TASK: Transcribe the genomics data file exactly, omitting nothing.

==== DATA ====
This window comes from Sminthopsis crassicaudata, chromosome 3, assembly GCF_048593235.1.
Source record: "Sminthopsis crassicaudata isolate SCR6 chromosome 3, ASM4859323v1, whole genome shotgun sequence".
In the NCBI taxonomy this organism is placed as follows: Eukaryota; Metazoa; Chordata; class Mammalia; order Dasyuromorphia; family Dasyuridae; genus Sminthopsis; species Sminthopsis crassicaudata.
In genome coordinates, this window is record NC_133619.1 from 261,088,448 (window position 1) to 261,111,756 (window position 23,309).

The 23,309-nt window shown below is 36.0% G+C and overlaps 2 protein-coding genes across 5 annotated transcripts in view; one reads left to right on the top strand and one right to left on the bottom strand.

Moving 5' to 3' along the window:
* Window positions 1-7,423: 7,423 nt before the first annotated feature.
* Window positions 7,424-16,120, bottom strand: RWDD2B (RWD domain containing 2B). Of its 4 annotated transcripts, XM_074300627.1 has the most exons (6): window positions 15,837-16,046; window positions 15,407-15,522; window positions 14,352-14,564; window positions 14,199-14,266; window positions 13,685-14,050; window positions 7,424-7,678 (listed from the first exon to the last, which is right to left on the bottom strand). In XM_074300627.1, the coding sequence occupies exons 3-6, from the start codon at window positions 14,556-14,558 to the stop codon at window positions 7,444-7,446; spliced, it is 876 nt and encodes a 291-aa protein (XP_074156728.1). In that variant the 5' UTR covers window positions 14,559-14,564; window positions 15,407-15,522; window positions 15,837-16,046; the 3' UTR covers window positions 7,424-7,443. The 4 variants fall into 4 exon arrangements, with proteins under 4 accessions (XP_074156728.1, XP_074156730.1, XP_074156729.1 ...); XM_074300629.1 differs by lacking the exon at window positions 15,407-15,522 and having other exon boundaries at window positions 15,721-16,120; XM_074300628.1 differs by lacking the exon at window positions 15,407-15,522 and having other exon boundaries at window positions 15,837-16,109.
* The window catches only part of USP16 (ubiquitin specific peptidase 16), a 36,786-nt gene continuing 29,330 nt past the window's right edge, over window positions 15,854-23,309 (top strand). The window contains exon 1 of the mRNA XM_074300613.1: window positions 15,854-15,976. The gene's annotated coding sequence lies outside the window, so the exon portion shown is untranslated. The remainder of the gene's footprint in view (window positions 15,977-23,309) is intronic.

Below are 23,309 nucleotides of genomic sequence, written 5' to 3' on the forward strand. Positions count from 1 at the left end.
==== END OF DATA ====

This window comes from Sminthopsis crassicaudata, chromosome 3, assembly GCF_048593235.1.
Source record: "Sminthopsis crassicaudata isolate SCR6 chromosome 3, ASM4859323v1, whole genome shotgun sequence".
In the NCBI taxonomy this organism is placed as follows: Eukaryota; Metazoa; Chordata; class Mammalia; order Dasyuromorphia; family Dasyuridae; genus Sminthopsis; species Sminthopsis crassicaudata.
In genome coordinates, this window is record NC_133619.1 from 261,088,448 (window position 1) to 261,111,756 (window position 23,309).

The 23,309-nt window shown below is 36.0% G+C and overlaps 2 protein-coding genes across 5 annotated transcripts in view; one reads left to right on the top strand and one right to left on the bottom strand.

Moving 5' to 3' along the window:
* Window positions 1-7,423: 7,423 nt before the first annotated feature.
* Window positions 7,424-16,120, bottom strand: RWDD2B (RWD domain containing 2B). Of its 4 annotated transcripts, XM_074300627.1 has the most exons (6): window positions 15,837-16,046; window positions 15,407-15,522; window positions 14,352-14,564; window positions 14,199-14,266; window positions 13,685-14,050; window positions 7,424-7,678 (listed from the first exon to the last, which is right to left on the bottom strand). In XM_074300627.1, the coding sequence occupies exons 3-6, from the start codon at window positions 14,556-14,558 to the stop codon at window positions 7,444-7,446; spliced, it is 876 nt and encodes a 291-aa protein (XP_074156728.1). In that variant the 5' UTR covers window positions 14,559-14,564; window positions 15,407-15,522; window positions 15,837-16,046; the 3' UTR covers window positions 7,424-7,443. The 4 variants fall into 4 exon arrangements, with proteins under 4 accessions (XP_074156728.1, XP_074156730.1, XP_074156729.1 ...); XM_074300629.1 differs by lacking the exon at window positions 15,407-15,522 and having other exon boundaries at window positions 15,721-16,120; XM_074300628.1 differs by lacking the exon at window positions 15,407-15,522 and having other exon boundaries at window positions 15,837-16,109.
* The window catches only part of USP16 (ubiquitin specific peptidase 16), a 36,786-nt gene continuing 29,330 nt past the window's right edge, over window positions 15,854-23,309 (top strand). The window contains exon 1 of the mRNA XM_074300613.1: window positions 15,854-15,976. The gene's annotated coding sequence lies outside the window, so the exon portion shown is untranslated. The remainder of the gene's footprint in view (window positions 15,977-23,309) is intronic.

Below are 23,309 nucleotides of genomic sequence, written 5' to 3' on the forward strand. Positions count from 1 at the left end.